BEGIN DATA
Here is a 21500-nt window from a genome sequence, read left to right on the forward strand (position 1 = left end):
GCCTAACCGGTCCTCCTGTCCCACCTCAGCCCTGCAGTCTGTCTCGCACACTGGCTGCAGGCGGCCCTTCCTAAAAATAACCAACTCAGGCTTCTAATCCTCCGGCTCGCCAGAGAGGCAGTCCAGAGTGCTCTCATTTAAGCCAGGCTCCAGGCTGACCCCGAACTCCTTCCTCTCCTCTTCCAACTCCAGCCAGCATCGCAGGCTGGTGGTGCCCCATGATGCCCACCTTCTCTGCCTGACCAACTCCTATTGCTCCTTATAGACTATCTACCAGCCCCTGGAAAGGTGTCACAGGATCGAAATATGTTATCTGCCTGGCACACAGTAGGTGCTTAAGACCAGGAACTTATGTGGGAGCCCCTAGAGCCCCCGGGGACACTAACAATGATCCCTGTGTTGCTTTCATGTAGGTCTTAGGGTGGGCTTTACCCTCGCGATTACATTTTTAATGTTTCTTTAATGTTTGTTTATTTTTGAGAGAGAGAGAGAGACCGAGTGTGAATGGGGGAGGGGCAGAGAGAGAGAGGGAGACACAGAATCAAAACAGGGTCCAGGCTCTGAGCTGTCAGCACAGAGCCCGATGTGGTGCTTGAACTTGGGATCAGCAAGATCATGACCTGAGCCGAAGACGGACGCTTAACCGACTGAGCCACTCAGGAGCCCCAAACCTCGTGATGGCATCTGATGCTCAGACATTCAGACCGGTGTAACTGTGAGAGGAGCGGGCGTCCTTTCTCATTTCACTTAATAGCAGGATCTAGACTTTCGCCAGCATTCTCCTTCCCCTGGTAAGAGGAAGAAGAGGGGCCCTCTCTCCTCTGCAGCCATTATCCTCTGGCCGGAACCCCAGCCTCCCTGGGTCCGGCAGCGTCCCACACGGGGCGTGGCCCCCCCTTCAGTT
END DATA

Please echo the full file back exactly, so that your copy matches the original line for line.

Here is a 21500-nt window from a genome sequence, read left to right on the forward strand (position 1 = left end):
GCCTAACCGGTCCTCCTGTCCCACCTCAGCCCTGCAGTCTGTCTCGCACACTGGCTGCAGGCGGCCCTTCCTAAAAATAACCAACTCAGGCTTCTAATCCTCCGGCTCGCCAGAGAGGCAGTCCAGAGTGCTCTCATTTAAGCCAGGCTCCAGGCTGACCCCGAACTCCTTCCTCTCCTCTTCCAACTCCAGCCAGCATCGCAGGCTGGTGGTGCCCCATGATGCCCACCTTCTCTGCCTGACCAACTCCTATTGCTCCTTATAGACTATCTACCAGCCCCTGGAAAGGTGTCACAGGATCGAAATATGTTATCTGCCTGGCACACAGTAGGTGCTTAAGACCAGGAACTTATGTGGGAGCCCCTAGAGCCCCCGGGGACACTAACAATGATCCCTGTGTTGCTTTCATGTAGGTCTTAGGGTGGGCTTTACCCTCGCGATTACATTTTTAATGTTTCTTTAATGTTTGTTTATTTTTGAGAGAGAGAGAGAGACCGAGTGTGAATGGGGGAGGGGCAGAGAGAGAGAGGGAGACACAGAATCAAAACAGGGTCCAGGCTCTGAGCTGTCAGCACAGAGCCCGATGTGGTGCTTGAACTTGGGATCAGCAAGATCATGACCTGAGCCGAAGACGGACGCTTAACCGACTGAGCCACTCAGGAGCCCCAAACCTCGTGATGGCATCTGATGCTCAGACATTCAGACCGGTGTAACTGTGAGAGGAGCGGGCGTCCTTTCTCATTTCACTTAATAGCAGGATCTAGACTTTCGCCAGCATTCTCCTTCCCCTGGTAAGAGGAAGAAGAGGGGCCCTCTCTCCTCTGCAGCCATTATCCTCTGGCCGGAACCCCAGCCTCCCTGGGTCCGGCAGCGTCCCACACGGGGCGTGGCCCCCCCTTCAGTT